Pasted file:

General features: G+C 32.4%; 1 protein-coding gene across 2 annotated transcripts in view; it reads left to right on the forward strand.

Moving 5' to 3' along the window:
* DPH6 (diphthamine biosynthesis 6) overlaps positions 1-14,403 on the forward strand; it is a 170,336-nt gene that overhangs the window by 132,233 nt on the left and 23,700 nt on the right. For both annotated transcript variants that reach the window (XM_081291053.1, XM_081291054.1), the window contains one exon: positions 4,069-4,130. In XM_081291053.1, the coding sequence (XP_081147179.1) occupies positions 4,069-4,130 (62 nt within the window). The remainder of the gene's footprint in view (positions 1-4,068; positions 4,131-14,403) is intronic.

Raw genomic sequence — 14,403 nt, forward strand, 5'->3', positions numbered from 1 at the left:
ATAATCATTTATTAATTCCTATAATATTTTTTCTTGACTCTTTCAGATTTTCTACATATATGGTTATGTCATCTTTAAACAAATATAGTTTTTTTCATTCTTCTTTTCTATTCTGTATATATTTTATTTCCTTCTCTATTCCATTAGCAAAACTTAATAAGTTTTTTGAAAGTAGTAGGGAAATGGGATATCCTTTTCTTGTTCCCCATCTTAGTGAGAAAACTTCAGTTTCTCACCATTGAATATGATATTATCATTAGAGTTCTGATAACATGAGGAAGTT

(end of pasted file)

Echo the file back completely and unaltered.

General features: G+C 32.4%; 1 protein-coding gene across 2 annotated transcripts in view; it reads left to right on the forward strand.

Moving 5' to 3' along the window:
* DPH6 (diphthamine biosynthesis 6) overlaps positions 1-14,403 on the forward strand; it is a 170,336-nt gene that overhangs the window by 132,233 nt on the left and 23,700 nt on the right. For both annotated transcript variants that reach the window (XM_081291053.1, XM_081291054.1), the window contains one exon: positions 4,069-4,130. In XM_081291053.1, the coding sequence (XP_081147179.1) occupies positions 4,069-4,130 (62 nt within the window). The remainder of the gene's footprint in view (positions 1-4,068; positions 4,131-14,403) is intronic.

Raw genomic sequence — 14,403 nt, forward strand, 5'->3', positions numbered from 1 at the left:
ATAATCATTTATTAATTCCTATAATATTTTTTCTTGACTCTTTCAGATTTTCTACATATATGGTTATGTCATCTTTAAACAAATATAGTTTTTTTCATTCTTCTTTTCTATTCTGTATATATTTTATTTCCTTCTCTATTCCATTAGCAAAACTTAATAAGTTTTTTGAAAGTAGTAGGGAAATGGGATATCCTTTTCTTGTTCCCCATCTTAGTGAGAAAACTTCAGTTTCTCACCATTGAATATGATATTATCATTAGAGTTCTGATAACATGAGGAAGTT